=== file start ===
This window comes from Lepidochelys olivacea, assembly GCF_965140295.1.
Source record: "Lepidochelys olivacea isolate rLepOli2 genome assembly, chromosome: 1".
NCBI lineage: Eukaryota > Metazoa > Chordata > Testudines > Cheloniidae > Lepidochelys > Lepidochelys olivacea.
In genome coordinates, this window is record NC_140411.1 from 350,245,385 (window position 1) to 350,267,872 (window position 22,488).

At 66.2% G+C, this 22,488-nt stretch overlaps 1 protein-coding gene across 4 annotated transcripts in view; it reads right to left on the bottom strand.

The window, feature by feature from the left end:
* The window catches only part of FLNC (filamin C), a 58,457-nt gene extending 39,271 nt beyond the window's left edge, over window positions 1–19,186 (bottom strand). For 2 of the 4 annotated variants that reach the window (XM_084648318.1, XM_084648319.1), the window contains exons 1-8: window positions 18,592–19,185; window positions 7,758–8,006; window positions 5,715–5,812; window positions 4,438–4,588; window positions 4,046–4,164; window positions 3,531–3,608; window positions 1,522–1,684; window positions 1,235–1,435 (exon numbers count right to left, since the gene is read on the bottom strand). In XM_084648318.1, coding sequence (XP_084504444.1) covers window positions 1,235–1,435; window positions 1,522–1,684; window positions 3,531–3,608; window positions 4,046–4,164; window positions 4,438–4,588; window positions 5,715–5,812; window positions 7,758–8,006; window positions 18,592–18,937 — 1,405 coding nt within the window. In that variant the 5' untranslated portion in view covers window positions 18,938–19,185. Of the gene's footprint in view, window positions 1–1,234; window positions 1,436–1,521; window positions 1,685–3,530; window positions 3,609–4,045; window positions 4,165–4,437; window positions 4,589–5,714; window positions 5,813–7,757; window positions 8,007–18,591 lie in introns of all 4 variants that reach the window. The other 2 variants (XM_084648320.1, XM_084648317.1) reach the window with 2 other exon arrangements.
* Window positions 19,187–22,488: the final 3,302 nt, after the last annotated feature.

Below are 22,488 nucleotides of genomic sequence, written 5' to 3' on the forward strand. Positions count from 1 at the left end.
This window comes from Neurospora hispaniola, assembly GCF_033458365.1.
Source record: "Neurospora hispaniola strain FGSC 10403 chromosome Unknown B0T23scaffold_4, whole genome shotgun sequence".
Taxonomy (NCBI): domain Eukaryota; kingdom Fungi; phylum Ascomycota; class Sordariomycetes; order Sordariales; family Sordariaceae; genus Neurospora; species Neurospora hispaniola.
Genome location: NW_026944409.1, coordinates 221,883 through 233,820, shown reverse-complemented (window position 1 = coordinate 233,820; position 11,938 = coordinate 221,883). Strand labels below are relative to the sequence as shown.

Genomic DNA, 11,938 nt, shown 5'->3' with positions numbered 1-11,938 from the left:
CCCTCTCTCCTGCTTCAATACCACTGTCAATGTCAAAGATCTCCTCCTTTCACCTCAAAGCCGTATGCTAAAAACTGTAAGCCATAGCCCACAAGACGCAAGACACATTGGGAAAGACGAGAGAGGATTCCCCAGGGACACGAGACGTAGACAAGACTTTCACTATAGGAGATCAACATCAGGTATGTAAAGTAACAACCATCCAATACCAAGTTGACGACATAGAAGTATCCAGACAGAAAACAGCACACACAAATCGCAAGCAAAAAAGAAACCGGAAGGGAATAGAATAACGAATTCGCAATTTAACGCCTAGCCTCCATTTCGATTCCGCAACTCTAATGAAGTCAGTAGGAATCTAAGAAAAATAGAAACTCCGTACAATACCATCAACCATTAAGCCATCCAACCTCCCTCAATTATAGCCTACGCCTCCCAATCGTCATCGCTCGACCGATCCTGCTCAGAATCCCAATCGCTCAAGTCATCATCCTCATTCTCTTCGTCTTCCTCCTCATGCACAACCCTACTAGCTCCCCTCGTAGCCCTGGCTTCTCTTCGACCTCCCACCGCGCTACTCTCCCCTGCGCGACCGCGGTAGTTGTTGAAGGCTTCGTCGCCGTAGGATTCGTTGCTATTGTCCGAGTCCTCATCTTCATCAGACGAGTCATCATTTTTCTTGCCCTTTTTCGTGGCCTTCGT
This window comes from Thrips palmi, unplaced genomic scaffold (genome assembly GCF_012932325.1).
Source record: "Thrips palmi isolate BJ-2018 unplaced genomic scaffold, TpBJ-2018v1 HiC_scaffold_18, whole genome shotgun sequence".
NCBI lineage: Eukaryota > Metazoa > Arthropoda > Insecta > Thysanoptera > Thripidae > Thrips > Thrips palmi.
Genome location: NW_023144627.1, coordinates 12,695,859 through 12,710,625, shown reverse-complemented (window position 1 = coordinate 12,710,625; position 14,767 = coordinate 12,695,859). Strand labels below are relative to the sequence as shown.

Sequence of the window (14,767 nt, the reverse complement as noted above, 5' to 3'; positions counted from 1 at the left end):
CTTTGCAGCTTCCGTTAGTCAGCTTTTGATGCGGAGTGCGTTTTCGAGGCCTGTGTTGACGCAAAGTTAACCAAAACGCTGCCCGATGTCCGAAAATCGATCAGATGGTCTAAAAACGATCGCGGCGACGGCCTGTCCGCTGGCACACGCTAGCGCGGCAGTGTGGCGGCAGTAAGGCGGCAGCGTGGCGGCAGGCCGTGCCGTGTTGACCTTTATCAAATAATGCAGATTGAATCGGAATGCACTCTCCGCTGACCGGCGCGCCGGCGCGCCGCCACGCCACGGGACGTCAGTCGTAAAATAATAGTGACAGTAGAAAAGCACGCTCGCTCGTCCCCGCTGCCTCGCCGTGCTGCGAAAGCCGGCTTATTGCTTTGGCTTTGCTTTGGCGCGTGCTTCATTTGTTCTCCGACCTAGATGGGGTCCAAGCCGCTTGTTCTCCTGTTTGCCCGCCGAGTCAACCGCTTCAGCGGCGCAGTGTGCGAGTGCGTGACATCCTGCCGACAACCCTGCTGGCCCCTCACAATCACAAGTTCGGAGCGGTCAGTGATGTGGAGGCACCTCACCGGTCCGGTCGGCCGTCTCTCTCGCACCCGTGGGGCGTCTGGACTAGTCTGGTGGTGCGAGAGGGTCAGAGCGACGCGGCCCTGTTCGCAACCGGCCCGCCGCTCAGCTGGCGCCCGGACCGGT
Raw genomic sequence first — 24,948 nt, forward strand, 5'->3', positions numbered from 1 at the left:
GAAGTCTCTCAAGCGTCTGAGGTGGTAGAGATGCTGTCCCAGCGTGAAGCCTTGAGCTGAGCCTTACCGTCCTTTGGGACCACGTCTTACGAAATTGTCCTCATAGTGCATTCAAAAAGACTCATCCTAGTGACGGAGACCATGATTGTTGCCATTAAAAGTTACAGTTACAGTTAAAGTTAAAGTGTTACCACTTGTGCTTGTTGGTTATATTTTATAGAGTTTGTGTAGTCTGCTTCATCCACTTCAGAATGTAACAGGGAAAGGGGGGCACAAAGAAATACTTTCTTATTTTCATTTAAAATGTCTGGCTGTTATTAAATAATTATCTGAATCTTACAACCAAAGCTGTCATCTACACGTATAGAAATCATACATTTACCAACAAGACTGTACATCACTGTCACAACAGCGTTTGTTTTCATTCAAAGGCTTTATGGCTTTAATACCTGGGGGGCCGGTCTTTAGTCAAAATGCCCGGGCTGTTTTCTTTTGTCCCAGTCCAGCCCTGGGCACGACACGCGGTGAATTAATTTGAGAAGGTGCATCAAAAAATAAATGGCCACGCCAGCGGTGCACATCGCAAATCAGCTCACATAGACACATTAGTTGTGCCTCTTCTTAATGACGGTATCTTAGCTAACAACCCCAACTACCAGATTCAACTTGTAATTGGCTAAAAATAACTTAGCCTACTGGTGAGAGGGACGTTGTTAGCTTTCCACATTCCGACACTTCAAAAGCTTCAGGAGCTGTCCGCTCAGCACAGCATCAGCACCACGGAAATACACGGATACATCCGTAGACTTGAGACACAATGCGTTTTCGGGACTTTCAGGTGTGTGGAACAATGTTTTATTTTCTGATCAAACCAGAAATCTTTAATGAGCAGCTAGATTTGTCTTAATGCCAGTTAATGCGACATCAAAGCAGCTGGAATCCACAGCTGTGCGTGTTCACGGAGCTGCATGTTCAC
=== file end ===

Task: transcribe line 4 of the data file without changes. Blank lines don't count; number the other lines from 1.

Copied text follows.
In genome coordinates, this window is record NC_140411.1 from 350,245,385 (window position 1) to 350,267,872 (window position 22,488).